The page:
Here at Adventure Afrika, we believe that camping is always the answer – regardless of the question. But there is no reason it should be a schlepp! With the help of our readers and online audience we put some top tips and hacks together, suitable for novice and experienced campers.
Camping is the ideal getaway because you can tailor your trip to fit your budget, needs, wants and experience. The best way to learn to camp is to jump right in and give it a good try. However, as with many things in life, everything does not go according to plan and it’s important to have a flexible attitude and sense of humour when you go camping. Even experienced campers with all the kit will, at some point, have to deal with harsh weather, forgotten items and locations that don’t quite match what appeared on the website. However, as long as you know the camping basics, the rest will become memories and experiences.
Know before you go
Picking the perfect camping location can be challenging. Is it going to be close by or a long drive, basic or luxury, and what do you hope to see and do on your trip? As a good starting point, check on the following as it will impact all further decisions in terms of what to pack and even which vehicle is suitable.
• Are you staying at a campsite with running water and electricity?
• Will there be ablution facilities?
• Are you camping near your vehicle, or will you need to hike with your gear?
• Are you camping near water, in the bush (in this case, fenced or wild?), on rocky terrain or on sand?
• Is there help nearby should you need assistance (in case of a medical emergency, for example)?
• Do you need to take all your food with you, or will there be a place to buy food and braai necessities?
• Which time of year are you planning to camp? Be sure the predicted temperatures and weather conditions for your time away – camping in gale force winds is not much fun.
• Will your camping crew be on board regarding skill levels if you plan a serious mountain hike, for example? Will they all have the right gear? Make sure to check first.
Campsites closer to home are best when starting out, as it’s obviously much easier to head back home if the weather turns bad. It also requires less planning, and travel arrangements will be much simpler. Plus, having a great local escape that does not take a lot of time and money to get to is a bonus.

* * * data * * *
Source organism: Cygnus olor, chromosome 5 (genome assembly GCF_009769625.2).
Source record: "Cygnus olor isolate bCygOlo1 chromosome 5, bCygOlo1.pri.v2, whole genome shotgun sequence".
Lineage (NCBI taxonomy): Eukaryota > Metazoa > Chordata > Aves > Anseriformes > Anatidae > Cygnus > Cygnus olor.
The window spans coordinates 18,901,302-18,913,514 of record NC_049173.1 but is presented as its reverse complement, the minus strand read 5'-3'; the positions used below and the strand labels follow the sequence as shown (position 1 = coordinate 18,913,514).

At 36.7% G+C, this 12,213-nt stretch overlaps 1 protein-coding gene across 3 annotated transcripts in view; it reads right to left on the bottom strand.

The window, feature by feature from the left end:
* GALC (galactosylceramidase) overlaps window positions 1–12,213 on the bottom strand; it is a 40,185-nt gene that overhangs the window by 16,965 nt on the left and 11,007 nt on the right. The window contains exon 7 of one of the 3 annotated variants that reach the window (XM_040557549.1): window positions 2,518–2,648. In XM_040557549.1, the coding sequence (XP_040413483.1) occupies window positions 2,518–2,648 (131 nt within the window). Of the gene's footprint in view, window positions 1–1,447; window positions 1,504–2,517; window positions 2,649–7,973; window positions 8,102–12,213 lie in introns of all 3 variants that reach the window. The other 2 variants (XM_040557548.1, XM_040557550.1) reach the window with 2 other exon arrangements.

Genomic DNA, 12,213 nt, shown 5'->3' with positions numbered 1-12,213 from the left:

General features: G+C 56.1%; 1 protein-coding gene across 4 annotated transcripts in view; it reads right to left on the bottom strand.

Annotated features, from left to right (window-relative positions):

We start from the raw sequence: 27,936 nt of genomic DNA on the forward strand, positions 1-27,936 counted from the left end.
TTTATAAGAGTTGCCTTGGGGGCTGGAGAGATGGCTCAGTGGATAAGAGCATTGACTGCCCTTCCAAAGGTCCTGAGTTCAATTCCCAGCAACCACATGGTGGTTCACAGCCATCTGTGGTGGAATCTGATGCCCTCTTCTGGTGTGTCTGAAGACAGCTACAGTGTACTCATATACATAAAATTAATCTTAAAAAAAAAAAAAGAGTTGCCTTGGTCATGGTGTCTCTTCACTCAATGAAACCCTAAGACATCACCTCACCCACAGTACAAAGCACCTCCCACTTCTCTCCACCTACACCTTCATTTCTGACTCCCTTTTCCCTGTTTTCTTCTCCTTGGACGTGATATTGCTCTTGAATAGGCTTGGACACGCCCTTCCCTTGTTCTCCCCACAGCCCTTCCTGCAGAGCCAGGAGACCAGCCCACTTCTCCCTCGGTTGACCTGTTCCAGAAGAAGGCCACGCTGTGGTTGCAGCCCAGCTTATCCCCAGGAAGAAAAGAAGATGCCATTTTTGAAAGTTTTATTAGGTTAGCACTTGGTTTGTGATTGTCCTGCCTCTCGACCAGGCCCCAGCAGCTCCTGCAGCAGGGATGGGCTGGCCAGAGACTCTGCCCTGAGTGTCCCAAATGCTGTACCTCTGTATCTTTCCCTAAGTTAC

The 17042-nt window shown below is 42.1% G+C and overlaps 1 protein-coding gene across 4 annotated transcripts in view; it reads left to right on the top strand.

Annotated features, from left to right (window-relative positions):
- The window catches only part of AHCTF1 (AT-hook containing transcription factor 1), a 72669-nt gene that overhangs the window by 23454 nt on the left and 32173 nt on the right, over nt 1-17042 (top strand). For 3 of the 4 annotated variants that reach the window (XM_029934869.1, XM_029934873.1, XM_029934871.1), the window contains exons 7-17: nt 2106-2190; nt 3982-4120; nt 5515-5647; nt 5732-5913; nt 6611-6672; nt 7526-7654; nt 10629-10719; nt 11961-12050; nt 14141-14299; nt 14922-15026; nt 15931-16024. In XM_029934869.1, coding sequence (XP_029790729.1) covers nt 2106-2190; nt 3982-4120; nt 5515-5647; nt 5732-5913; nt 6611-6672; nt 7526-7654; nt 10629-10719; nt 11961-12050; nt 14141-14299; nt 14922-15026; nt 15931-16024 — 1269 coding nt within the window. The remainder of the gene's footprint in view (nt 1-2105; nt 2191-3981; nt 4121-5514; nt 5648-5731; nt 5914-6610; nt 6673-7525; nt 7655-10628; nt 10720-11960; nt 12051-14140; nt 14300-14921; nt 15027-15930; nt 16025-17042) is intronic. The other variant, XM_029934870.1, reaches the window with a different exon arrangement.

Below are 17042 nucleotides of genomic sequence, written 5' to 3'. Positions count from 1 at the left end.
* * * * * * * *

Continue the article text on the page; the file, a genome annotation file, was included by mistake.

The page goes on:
Packing pains and gains
Knowing what to bring comes with experience. Some things are essential (like a tent, groundsheet and sleeping bag), and others are just nice to have. What you decide to add to your checklist will depend on the facilities – is there electricity so you can bring along electrical goods and plug-in lights. Will you need to bring lamps and torches?
Develop a checklist covering sleeping gear, cooking gear and food (including both non-perishable goods and items that must be kept cold) and keep adding to it as you gain experience on camping trips. Be sure you have a good tent, a groundsheet and the tools necessary to make setting up easy. Will you need camping chairs and tables, or will you get back to basics and use what you find? Get the gear out before you go, and ensure you have all the vitals, from clothes suitable for cold and warm conditions to that ‘white gold’ (yes, toilet paper) you don’t want to leave behind.
Keep a ‘camp box’, packed with essentials like matches, paper plates, kitchen towels, batteries, plugs and electrical cords, basic condiments and such and replenish it as you return home so that you don’t forget it for the next camping trip.
Know your gear
Besides remembering to pack all the necessary camping gear and other essentials, it is important that you know how to use each item you are taking with you on your trip.
Whether a beginner or an experienced camper, you should always test new gear at home first. Assemble your kit and equipment in the yard for practice and to ensure everything is included (such as tent pegs, for example) and works correctly. The practice will also make assembling easier when you get to the campsite.
Ensure your sleeping bag is comfortable (and you fit in it!) and that all flashlights, headlamps, and lanterns work, too. Pack extra batteries, just in case. If you plan to use a portable cooking stove or grill, give it a test run. Also, ensure all hiking backpacks or day packs fit securely on your back and make adjustments before you head out into nature.